Evaluating the Effect of Teachers' Group Performance Incentives on Pupil Achievement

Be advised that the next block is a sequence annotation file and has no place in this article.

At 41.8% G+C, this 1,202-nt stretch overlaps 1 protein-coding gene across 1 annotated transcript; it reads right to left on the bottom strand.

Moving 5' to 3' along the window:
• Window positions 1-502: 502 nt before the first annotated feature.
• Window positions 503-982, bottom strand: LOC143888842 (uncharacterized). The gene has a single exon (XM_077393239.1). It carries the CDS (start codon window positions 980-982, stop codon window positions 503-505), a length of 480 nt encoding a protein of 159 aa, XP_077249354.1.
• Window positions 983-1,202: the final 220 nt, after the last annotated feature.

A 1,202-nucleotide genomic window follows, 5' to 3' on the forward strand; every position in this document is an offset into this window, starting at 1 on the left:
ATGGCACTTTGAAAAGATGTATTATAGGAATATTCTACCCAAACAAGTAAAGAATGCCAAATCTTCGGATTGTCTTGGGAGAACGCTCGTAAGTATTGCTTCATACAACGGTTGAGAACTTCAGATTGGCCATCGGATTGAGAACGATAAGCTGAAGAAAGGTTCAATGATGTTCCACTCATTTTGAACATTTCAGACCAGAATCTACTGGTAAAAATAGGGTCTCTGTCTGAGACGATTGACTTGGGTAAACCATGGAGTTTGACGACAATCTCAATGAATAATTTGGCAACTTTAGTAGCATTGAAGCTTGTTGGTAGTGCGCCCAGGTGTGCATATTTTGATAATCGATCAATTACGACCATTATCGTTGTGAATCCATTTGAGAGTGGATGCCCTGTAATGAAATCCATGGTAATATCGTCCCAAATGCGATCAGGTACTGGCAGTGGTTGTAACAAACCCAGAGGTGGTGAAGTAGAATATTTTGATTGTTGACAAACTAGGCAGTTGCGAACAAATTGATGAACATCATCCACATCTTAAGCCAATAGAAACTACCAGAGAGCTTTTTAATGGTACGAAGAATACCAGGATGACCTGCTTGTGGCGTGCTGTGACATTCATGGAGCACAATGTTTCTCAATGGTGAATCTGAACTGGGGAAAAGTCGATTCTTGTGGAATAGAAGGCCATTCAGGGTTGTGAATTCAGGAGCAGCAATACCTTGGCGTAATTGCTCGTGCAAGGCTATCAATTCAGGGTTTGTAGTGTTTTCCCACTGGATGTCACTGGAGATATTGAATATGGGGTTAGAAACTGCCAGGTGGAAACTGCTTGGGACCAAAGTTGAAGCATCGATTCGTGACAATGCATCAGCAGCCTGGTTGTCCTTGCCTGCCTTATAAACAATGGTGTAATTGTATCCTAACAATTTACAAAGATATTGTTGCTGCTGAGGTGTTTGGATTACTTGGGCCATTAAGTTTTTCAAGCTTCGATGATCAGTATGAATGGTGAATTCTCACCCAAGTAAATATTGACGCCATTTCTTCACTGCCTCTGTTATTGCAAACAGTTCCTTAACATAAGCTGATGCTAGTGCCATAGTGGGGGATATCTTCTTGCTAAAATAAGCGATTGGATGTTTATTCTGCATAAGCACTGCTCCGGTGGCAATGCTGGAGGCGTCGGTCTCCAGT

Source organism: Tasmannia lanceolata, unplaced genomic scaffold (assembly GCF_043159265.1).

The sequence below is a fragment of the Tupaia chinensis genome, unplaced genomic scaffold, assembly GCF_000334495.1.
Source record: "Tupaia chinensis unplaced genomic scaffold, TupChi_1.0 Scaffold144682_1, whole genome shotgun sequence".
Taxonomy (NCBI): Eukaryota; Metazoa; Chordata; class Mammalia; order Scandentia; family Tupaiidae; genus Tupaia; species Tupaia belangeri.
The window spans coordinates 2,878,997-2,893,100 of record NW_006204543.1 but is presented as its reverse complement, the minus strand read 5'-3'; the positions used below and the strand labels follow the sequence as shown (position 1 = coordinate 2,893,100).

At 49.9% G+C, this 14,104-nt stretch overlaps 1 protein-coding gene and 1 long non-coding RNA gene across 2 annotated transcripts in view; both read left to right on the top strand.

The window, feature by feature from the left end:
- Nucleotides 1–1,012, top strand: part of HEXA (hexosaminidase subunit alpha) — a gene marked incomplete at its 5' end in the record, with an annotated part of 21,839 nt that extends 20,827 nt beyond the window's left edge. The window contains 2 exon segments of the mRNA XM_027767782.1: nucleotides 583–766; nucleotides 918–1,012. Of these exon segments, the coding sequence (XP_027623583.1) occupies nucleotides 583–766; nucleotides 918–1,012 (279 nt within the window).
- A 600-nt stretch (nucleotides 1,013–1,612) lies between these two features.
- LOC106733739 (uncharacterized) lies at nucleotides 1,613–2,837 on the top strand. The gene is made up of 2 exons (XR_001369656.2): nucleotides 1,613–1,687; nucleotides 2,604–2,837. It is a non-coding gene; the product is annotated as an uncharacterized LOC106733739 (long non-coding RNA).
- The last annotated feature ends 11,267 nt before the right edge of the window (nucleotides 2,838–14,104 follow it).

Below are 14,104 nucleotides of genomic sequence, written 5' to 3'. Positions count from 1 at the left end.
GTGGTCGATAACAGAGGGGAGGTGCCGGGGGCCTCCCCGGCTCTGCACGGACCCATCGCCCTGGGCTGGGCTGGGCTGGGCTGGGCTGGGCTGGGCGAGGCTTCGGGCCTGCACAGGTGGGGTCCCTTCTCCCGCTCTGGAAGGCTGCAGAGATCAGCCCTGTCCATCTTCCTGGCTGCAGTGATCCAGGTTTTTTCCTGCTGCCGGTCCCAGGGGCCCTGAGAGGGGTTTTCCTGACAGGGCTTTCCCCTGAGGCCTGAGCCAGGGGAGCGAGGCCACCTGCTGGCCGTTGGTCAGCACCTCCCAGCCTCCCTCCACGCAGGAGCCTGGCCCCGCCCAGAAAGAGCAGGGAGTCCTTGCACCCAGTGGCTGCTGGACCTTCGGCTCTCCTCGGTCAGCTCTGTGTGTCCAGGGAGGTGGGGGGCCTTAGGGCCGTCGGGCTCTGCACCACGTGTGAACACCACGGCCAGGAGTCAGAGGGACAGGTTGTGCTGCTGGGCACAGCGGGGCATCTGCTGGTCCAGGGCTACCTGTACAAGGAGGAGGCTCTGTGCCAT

Proposals to use teachers' performance incentives have recently attracted considerable attention. However, there is very little experience with applying incentives in schools. This paper provides evidence on the causal effects of two programs: the first provided the school and its teachers with monetary performance incentives and the second with additional conventional resources. The assignment of schools to the two programs was not random; therefore, identification is a central issue in the empirical analysis. The empirical results suggest that schools' and teachers' group monetary incentives caused significant gains in many dimensions of students' outcomes. Endowing schools with more resources also led to improvement in student performance. However, the comparison based on cost equivalency suggests that the teachers' incentive intervention is much more cost effective.
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